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Women Fleeing Cameroon Violence Use Moss As Tampons   
 
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15-Apr-2019  
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Women who have fled into the bushes from the conflict in English-speaking regions of Cameroon are using moss squashed into balls as tampons, risking infection.

One 16-year-old explained to BBC Focus on Africa the challenges she is facing since she left her home:

Quote Message: There is no way we can get sanitary towels in the bushes. The nearest town is too far away and it’s not safe to go there. We use rags during our periods and it’s not easy finding pieces of cloth to use. I know it’s dangerous and one can easily get infected."There is no way we can get sanitary towels in the bushes. The nearest town is too far away and it’s not safe to go there. We use rags during our periods and it’s not easy finding pieces of cloth to use. I know it’s dangerous and one can easily get infected."
 
Another woman explained to me what she had been using for the last six months:

Quote Message: Moss plant – it grows on cocoa trees. Our mothers used it in those days when sanitary towels did not exist. You crush it and shape it into a small ball or tampon. Then you insert it deep into your body. This is what I’ve been using for the six months I’ve been in the bush.Moss plant – it grows on cocoa trees. Our mothers used it in those days when sanitary towels did not exist. You crush it and shape it into a small ball or tampon. Then you insert it deep into your body. This is what I’ve been using for the six months I’ve been in the bush.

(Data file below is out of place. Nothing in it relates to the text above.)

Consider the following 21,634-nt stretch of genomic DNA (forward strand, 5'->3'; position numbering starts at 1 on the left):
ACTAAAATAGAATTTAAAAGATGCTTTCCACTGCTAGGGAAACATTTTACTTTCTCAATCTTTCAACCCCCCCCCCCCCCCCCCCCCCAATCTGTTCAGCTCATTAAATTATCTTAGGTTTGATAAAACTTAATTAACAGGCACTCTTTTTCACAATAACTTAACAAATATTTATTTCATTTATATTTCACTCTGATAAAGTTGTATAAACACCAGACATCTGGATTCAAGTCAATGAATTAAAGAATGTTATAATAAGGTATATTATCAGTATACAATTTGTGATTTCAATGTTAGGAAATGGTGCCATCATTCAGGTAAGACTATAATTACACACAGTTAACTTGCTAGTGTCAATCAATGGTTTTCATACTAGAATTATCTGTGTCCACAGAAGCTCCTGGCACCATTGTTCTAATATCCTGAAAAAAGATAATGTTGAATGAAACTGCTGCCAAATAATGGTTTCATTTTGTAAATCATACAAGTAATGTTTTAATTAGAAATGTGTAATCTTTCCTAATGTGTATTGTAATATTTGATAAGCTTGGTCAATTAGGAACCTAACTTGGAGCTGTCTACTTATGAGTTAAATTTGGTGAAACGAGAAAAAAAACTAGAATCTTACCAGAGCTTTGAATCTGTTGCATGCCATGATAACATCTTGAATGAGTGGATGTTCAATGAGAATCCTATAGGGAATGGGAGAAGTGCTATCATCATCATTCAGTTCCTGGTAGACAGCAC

Health workers strongly warn against this because of the risk of infection.

More than 300,000 people have been forced to flee their homes, according to the International Crisis Group.

Militias began to emerge in 2017 after a security force crackdown on mass protests, led by lawyers in wigs and teachers in suits, over the government's alleged failure to give enough recognition to the English legal and education systems in the North-West and South-West.

The government was accused of relying heavily on people trained in the French legal and educational tradition to work in key posts and generally marginalising Cameroon's English-speaking minority, who make up about 20% of the population.
 
 
Source: BBC
 
 

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